How can we meet the energy needs of the poorest at a price they can afford? How can we achieve SDG7?
Access to modern energy is a pre-requisite for social and economic development. Therefore, the United Nations has declared this as one of the Sustainable Development Goals; SDG7 - Ensure access to affordable, reliable, sustainable and modern energy for all. As of 2020 however, 860 million people globally remain without electricity, and 2.4 billion people without access to clean cooking fuels. Access to electricity can be used in the household to power lights, charge phones, provide entertainment and comfort. In health facilities it can power fridges to store vaccines, enable longer opening hours and power important machines. In schools it provides access to computers, in agriculture it can be used for modern irrigation, etc. Similarly, access to clean cooking fuels can reduce the burden of collecting fuel wood, and reduce indoor air pollution, saving millions of lives annually and reducing deforestation.
Main research objectives
While access to modern energy for all is widely recognized as a key factor in any country's development, according to current trends the world will fall short of meeting SDG 7. The IEA projects that 500-600 million people globally would remain without access to electricity and 2.1 billion without access to clean cooking at the current rate of progress. In order to increase the rate of progress, we take a system perspective on improved energy access. We aim to investigate which combination of technologies can be used to provide energy access at the lowest cost under different scenarios, often for an entire country or region.
We develop and apply open-source tools and models to evaluate which technologies can provide energy access at the lowest cost and/or highest benefit. Examples are the Open Source Spatial Electrification Tool (OnSSET), a GIS-based tool that examines where grid-extension, mini-grids or stand-alone solar PV technologies can provide electricity at the lowest cost, and the open source spatial clean cooking access tool (OnStove) for identifying in each location which cooking fuel and stove combination can provide the highest benefit in each location. In order to do this, we work with international organizations such as the World Bank, United Nations, IEA as well as government organizations in industrializing countries to develop and apply the tools. We also focus on capacity building, to ensure the tools and methods are adopted by the countries where the needs are the largest.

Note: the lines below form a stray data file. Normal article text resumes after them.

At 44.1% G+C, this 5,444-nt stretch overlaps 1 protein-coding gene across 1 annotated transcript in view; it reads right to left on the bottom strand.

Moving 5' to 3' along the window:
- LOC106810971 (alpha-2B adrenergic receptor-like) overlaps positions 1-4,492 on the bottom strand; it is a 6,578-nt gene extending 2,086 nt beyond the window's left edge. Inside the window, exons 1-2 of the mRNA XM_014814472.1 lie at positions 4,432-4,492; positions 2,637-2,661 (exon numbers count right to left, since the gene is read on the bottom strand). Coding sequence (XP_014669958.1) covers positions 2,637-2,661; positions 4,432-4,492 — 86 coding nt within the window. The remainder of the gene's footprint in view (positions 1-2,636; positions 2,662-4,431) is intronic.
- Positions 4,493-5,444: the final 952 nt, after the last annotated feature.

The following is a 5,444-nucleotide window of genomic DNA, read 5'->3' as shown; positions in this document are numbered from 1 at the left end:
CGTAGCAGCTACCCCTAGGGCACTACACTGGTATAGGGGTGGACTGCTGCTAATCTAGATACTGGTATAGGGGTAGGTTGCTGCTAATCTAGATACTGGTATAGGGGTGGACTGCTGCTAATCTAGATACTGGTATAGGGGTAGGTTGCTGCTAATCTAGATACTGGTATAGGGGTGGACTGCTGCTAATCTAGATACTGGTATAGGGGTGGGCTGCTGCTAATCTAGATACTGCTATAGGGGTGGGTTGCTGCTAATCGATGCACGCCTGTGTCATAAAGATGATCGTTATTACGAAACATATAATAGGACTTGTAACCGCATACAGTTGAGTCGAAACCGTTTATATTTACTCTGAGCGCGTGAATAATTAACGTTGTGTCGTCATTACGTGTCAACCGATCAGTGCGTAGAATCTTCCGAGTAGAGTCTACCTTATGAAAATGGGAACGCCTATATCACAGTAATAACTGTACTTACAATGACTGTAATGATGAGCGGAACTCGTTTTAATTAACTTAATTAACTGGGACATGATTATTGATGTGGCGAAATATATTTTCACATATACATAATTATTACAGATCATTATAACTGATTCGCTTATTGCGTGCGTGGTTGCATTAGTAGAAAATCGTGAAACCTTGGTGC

Assessment of the potential for battery storage to provide affordable electricity access through solar PV mini-grids in West Africa
Oct 12, 2022
In this project, KTH worked with IRENA to assess the potential value of storage (VoS) for increased access to electricity through PV-based mini-grids in four countries in West Africa; Burkina Faso, Mali, Nigeria and Senegal. The Open Source Spatial Electrification Tool (OnSSET) was coupled with a hybrid mini-grid optimization tool to evaluate the least-cost technology (grid/mini-grid/stand-alone) to supply electricity to each settlement in the four countries under different scenarios, and then evaluate the VoS in the settlements where mini-grids were found to provide electricity at the lowest cost.